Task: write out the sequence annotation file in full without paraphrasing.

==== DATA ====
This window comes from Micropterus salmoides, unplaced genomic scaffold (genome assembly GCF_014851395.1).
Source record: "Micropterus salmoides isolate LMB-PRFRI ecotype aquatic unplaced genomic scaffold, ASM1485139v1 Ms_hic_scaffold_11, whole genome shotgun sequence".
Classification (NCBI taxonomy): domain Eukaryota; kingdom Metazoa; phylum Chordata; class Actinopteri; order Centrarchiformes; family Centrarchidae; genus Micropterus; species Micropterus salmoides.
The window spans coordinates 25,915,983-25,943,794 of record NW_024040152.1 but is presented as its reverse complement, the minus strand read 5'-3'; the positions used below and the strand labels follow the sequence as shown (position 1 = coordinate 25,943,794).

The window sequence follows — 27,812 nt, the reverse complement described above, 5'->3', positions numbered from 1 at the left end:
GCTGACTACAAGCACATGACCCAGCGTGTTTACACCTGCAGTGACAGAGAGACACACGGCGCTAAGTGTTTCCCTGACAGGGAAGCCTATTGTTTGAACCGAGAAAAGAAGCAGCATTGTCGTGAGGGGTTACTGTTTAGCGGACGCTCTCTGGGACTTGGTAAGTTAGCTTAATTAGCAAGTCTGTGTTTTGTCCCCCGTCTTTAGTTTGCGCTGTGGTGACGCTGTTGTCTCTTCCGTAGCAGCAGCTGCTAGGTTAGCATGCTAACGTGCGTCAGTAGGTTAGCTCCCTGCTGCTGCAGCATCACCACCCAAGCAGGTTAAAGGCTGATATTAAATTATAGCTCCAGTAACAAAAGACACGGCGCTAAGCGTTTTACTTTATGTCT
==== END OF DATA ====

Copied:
This window comes from Micropterus salmoides, unplaced genomic scaffold (genome assembly GCF_014851395.1).
Source record: "Micropterus salmoides isolate LMB-PRFRI ecotype aquatic unplaced genomic scaffold, ASM1485139v1 Ms_hic_scaffold_11, whole genome shotgun sequence".
Classification (NCBI taxonomy): domain Eukaryota; kingdom Metazoa; phylum Chordata; class Actinopteri; order Centrarchiformes; family Centrarchidae; genus Micropterus; species Micropterus salmoides.
The window spans coordinates 25,915,983-25,943,794 of record NW_024040152.1 but is presented as its reverse complement, the minus strand read 5'-3'; the positions used below and the strand labels follow the sequence as shown (position 1 = coordinate 25,943,794).

The window sequence follows — 27,812 nt, the reverse complement described above, 5'->3', positions numbered from 1 at the left end:
GCTGACTACAAGCACATGACCCAGCGTGTTTACACCTGCAGTGACAGAGAGACACACGGCGCTAAGTGTTTCCCTGACAGGGAAGCCTATTGTTTGAACCGAGAAAAGAAGCAGCATTGTCGTGAGGGGTTACTGTTTAGCGGACGCTCTCTGGGACTTGGTAAGTTAGCTTAATTAGCAAGTCTGTGTTTTGTCCCCCGTCTTTAGTTTGCGCTGTGGTGACGCTGTTGTCTCTTCCGTAGCAGCAGCTGCTAGGTTAGCATGCTAACGTGCGTCAGTAGGTTAGCTCCCTGCTGCTGCAGCATCACCACCCAAGCAGGTTAAAGGCTGATATTAAATTATAGCTCCAGTAACAAAAGACACGGCGCTAAGCGTTTTACTTTATGTCT